Newer and Longer-Term Drugs Linked to Acute Retinal Toxicity

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September 02, 2021

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Hsu ST, et al. Retinal drug toxicities: an update. Presented at: Summer Symposium on Women in Ophthalmology; August 26-29, 2021; Amelia Island, Florida.

Disclosures: Hsu does not report any relevant financial disclosure.


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Some newly approved drugs, as well as several long-term drugs, have recently been associated with acute retinal toxicity, according to a poster presentation at the Women in Ophthalmology Summer Symposium.

S. Tammy Hsu

“This review highlights the most recent updates over the past year on retinal drug toxicities”, S. Tammy Hsu, MD, the study co-author told Healio / OSN. “These toxicities are being discovered both in new drugs and in drugs that have been around for some time, but which are now becoming more noticeable due to the increased frequency and duration of use.”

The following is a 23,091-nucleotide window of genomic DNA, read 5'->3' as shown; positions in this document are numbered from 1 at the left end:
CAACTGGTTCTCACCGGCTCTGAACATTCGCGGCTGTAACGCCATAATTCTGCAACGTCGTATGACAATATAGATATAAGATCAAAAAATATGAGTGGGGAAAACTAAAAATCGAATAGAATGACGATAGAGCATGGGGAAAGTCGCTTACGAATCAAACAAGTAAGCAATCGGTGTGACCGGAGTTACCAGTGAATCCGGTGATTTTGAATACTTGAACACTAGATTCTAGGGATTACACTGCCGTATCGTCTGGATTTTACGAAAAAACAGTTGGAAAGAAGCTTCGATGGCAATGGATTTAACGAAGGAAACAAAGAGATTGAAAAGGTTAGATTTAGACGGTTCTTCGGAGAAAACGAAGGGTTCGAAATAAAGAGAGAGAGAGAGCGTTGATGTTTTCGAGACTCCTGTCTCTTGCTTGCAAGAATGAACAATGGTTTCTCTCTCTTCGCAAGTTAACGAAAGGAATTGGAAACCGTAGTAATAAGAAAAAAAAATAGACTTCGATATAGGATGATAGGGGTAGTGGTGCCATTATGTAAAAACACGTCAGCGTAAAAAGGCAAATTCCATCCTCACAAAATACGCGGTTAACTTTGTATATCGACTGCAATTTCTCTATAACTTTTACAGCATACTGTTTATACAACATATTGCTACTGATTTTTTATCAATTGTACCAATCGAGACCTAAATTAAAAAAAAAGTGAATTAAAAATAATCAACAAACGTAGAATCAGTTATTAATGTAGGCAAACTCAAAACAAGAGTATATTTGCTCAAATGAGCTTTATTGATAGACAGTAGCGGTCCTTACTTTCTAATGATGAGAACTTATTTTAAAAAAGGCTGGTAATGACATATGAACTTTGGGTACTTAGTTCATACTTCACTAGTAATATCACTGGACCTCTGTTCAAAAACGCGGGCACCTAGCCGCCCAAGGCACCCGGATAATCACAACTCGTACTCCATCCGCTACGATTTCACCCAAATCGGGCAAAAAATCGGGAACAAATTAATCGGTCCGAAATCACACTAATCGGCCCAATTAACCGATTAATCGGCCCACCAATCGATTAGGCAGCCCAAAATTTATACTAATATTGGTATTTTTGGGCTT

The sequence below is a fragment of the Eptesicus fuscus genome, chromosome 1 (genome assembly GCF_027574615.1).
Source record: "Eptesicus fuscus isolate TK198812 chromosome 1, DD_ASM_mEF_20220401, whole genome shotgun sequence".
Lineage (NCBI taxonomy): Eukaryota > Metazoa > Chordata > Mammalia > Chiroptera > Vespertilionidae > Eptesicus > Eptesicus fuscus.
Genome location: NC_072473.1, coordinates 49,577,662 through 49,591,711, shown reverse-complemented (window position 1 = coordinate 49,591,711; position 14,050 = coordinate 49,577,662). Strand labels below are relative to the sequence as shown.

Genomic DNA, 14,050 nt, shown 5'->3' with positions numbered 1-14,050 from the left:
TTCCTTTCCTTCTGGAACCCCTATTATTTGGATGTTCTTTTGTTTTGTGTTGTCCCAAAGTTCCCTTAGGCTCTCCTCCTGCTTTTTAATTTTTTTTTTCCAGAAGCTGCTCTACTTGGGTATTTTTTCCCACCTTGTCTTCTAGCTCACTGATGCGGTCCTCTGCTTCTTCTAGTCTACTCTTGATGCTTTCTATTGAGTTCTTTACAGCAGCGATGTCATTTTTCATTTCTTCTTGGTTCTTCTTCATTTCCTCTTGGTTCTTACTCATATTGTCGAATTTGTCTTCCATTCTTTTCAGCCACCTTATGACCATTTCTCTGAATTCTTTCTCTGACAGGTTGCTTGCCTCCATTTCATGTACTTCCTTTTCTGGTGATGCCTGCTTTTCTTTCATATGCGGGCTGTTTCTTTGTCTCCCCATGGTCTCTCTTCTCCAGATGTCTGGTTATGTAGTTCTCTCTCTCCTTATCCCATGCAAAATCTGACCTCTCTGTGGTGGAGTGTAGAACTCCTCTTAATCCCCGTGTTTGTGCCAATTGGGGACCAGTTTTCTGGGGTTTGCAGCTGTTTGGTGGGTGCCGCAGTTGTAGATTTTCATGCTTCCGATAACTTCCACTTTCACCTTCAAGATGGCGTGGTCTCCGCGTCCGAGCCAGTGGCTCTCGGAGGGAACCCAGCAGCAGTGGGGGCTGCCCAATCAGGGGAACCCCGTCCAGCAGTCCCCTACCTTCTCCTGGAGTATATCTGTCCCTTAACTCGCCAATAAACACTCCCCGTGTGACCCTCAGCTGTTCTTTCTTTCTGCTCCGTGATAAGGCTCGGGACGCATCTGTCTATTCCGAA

Hsu and colleagues conducted a literature review examining PubMed, ClinicalTrials.gov, and Google Scholar to find peer-reviewed publications from January 2020 to April 30, 2021.

The result of the literature review shows that several newly approved drugs such as brolucizumab, MEK inhibitors, ulixertinib, and GFFR inhibitors have been associated with acute retinal toxicity, the authors wrote. Drugs considered to be well tolerated, including sodium pentosan sulfate, HIV antiretroviral therapy, and other intraocular drugs, are used for longer periods of time, leading to new associations with retinal toxicity. Additionally, advances in retinal imaging technology have made preclinical detection possible, the authors wrote.

“Ultimately, a conversation is needed between the patient, the prescribing physician and the ophthalmologist regarding the risks and benefits of pursuing the offending drug,” Hsu said.

The authors note that more research is needed to determine the point at which vision loss becomes irreversible.


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